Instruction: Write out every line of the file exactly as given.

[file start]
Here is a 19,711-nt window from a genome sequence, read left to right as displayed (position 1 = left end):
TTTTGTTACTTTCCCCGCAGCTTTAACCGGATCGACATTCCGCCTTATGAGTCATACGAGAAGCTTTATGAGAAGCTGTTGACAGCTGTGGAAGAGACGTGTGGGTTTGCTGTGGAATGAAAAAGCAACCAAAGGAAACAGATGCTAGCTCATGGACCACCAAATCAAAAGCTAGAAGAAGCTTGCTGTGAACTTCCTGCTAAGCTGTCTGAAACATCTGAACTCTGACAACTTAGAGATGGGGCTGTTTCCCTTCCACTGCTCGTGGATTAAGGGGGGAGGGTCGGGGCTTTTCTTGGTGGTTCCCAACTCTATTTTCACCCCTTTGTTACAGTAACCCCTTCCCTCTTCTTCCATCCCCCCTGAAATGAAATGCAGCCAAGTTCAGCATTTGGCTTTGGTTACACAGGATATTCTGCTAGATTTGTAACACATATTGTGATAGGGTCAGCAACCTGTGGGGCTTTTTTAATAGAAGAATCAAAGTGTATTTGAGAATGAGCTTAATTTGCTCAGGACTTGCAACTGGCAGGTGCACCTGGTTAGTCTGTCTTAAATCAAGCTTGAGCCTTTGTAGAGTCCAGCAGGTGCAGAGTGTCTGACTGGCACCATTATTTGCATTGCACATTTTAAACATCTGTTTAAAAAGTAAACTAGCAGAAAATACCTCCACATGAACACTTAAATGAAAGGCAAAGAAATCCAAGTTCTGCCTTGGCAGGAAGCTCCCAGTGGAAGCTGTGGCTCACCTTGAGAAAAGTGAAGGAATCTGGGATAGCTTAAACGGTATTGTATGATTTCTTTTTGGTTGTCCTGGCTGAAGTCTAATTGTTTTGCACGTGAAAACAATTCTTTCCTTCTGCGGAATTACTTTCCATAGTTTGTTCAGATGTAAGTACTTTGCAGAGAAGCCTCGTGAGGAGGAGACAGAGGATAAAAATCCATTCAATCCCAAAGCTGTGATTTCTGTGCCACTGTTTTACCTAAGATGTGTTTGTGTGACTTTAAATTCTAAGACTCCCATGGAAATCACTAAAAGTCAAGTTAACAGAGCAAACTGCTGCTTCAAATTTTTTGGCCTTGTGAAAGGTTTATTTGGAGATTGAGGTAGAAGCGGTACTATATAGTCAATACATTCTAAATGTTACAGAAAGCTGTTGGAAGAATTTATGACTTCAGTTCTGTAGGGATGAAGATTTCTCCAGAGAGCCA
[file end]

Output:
Here is a 19,711-nt window from a genome sequence, read left to right as displayed (position 1 = left end):
TTTTGTTACTTTCCCCGCAGCTTTAACCGGATCGACATTCCGCCTTATGAGTCATACGAGAAGCTTTATGAGAAGCTGTTGACAGCTGTGGAAGAGACGTGTGGGTTTGCTGTGGAATGAAAAAGCAACCAAAGGAAACAGATGCTAGCTCATGGACCACCAAATCAAAAGCTAGAAGAAGCTTGCTGTGAACTTCCTGCTAAGCTGTCTGAAACATCTGAACTCTGACAACTTAGAGATGGGGCTGTTTCCCTTCCACTGCTCGTGGATTAAGGGGGGAGGGTCGGGGCTTTTCTTGGTGGTTCCCAACTCTATTTTCACCCCTTTGTTACAGTAACCCCTTCCCTCTTCTTCCATCCCCCCTGAAATGAAATGCAGCCAAGTTCAGCATTTGGCTTTGGTTACACAGGATATTCTGCTAGATTTGTAACACATATTGTGATAGGGTCAGCAACCTGTGGGGCTTTTTTAATAGAAGAATCAAAGTGTATTTGAGAATGAGCTTAATTTGCTCAGGACTTGCAACTGGCAGGTGCACCTGGTTAGTCTGTCTTAAATCAAGCTTGAGCCTTTGTAGAGTCCAGCAGGTGCAGAGTGTCTGACTGGCACCATTATTTGCATTGCACATTTTAAACATCTGTTTAAAAAGTAAACTAGCAGAAAATACCTCCACATGAACACTTAAATGAAAGGCAAAGAAATCCAAGTTCTGCCTTGGCAGGAAGCTCCCAGTGGAAGCTGTGGCTCACCTTGAGAAAAGTGAAGGAATCTGGGATAGCTTAAACGGTATTGTATGATTTCTTTTTGGTTGTCCTGGCTGAAGTCTAATTGTTTTGCACGTGAAAACAATTCTTTCCTTCTGCGGAATTACTTTCCATAGTTTGTTCAGATGTAAGTACTTTGCAGAGAAGCCTCGTGAGGAGGAGACAGAGGATAAAAATCCATTCAATCCCAAAGCTGTGATTTCTGTGCCACTGTTTTACCTAAGATGTGTTTGTGTGACTTTAAATTCTAAGACTCCCATGGAAATCACTAAAAGTCAAGTTAACAGAGCAAACTGCTGCTTCAAATTTTTTGGCCTTGTGAAAGGTTTATTTGGAGATTGAGGTAGAAGCGGTACTATATAGTCAATACATTCTAAATGTTACAGAAAGCTGTTGGAAGAATTTATGACTTCAGTTCTGTAGGGATGAAGATTTCTCCAGAGAGCCA